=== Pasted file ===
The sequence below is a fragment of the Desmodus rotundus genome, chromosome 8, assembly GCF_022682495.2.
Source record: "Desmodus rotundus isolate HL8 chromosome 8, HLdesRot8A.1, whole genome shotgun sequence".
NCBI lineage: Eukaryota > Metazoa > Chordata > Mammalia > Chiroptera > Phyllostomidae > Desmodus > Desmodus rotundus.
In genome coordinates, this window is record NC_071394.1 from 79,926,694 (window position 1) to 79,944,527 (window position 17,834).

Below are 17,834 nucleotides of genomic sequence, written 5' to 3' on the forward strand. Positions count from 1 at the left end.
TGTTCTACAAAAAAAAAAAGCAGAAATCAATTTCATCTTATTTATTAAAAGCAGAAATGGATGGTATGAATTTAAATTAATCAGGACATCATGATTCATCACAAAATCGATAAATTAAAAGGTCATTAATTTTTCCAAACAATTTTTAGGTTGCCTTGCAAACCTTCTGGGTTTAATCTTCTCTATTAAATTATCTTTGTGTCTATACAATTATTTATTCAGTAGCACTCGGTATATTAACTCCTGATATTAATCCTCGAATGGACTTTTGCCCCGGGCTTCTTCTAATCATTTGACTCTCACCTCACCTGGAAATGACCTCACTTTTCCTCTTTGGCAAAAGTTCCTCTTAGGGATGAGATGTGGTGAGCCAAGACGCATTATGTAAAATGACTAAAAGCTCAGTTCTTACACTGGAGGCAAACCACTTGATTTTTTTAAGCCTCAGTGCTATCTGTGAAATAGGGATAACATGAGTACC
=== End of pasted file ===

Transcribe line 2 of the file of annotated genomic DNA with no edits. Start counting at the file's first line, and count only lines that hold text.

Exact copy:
Source record: "Desmodus rotundus isolate HL8 chromosome 8, HLdesRot8A.1, whole genome shotgun sequence".